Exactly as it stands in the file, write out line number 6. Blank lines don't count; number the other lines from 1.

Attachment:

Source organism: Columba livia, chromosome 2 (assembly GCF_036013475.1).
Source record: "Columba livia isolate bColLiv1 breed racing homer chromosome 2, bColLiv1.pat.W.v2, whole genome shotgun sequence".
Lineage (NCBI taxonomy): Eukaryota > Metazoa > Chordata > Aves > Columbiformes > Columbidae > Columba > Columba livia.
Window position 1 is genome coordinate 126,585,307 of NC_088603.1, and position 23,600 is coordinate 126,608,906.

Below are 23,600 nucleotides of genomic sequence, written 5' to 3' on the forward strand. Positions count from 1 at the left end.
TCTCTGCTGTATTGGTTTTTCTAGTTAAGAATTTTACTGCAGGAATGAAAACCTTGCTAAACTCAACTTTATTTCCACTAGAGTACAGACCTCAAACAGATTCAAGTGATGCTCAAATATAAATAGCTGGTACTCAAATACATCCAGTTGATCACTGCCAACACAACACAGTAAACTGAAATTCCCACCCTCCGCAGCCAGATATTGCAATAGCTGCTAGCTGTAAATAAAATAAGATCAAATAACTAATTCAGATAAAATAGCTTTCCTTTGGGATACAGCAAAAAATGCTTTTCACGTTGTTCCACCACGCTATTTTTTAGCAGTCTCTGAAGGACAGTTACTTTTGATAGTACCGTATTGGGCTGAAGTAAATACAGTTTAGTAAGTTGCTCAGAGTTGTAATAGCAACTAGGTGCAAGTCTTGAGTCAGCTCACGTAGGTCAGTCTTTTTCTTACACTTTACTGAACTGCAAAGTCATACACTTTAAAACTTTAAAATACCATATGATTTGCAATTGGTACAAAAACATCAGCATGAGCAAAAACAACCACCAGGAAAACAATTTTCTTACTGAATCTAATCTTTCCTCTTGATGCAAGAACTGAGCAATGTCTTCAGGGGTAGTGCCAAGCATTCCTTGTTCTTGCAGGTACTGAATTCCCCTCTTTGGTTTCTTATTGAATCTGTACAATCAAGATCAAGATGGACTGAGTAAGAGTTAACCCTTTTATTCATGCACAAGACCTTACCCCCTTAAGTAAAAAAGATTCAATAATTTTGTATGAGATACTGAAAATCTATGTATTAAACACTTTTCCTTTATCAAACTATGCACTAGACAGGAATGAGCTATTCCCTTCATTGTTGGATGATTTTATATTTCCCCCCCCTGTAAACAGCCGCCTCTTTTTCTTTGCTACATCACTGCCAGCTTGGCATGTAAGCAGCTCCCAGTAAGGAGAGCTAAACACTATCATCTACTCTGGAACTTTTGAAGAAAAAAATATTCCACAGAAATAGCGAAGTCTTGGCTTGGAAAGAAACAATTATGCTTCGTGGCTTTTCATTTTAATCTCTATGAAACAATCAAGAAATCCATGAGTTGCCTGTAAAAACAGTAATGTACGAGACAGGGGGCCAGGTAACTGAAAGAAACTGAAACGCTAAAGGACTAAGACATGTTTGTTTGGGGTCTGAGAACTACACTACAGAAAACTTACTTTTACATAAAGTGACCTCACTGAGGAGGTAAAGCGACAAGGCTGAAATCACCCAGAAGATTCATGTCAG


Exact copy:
TCTCTGCTGTATTGGTTTTTCTAGTTAAGAATTTTACTGCAGGAATGAAAACCTTGCTAAACTCAACTTTATTTCCACTAGAGTACAGACCTCAAACAGATTCAAGTGATGCTCAAATATAAATAGCTGGTACTCAAATACATCCAGTTGATCACTGCCAACACAACACAGTAAACTGAAATTCCCACCCTCCGCAGCCAGATATTGCAATAGCTGCTAGCTGTAAATAAAATAAGATCAAATAACTAATTCAGATAAAATAGCTTTCCTTTGGGATACAGCAAAAAATGCTTTTCACGTTGTTCCACCACGCTATTTTTTAGCAGTCTCTGAAGGACAGTTACTTTTGATAGTACCGTATTGGGCTGAAGTAAATACAGTTTAGTAAGTTGCTCAGAGTTGTAATAGCAACTAGGTGCAAGTCTTGAGTCAGCTCACGTAGGTCAGTCTTTTTCTTACACTTTACTGAACTGCAAAGTCATACACTTTAAAACTTTAAAATACCATATGATTTGCAATTGGTACAAAAACATCAGCATGAGCAAAAACAACCACCAGGAAAACAATTTTCTTACTGAATCTAATCTTTCCTCTTGATGCAAGAACTGAGCAATGTCTTCAGGGGTAGTGCCAAGCATTCCTTGTTCTTGCAGGTACTGAATTCCCCTCTTTGGTTTCTTATTGAATCTGTACAATCAAGATCAAGATGGACTGAGTAAGAGTTAACCCTTTTATTCATGCACAAGACCTTACCCCCTTAAGTAAAAAAGATTCAATAATTTTGTATGAGATACTGAAAATCTATGTATTAAACACTTTTCCTTTATCAAACTATGCACTAGACAGGAATGAGCTATTCCCTTCATTGTTGGATGATTTTATATTTCCCCCCCCTGTAAACAGCCGCCTCTTTTTCTTTGCTACATCACTGCCAGCTTGGCATGTAAGCAGCTCCCAGTAAGGAGAGCTAAACACTATCATCTACTCTGGAACTTTTGAAGAAAAAAATATTCCACAGAAATAGCGAAGTCTTGGCTTGGAAAGAAACAATTATGCTTCGTGGCTTTTCATTTTAATCTCTATGAAACAATCAAGAAATCCATGAGTTGCCTGTAAAAACAGTAATGTACGAGACAGGGGGCCAGGTAACTGAAAGAAACTGAAACGCTAAAGGACTAAGACATGTTTGTTTGGGGTCTGAGAACTACACTACAGAAAACTTACTTTTACATAAAGTGACCTCACTGAGGAGGTAAAGCGACAAGGCTGAAATCACCCAGAAGATTCATGTCAG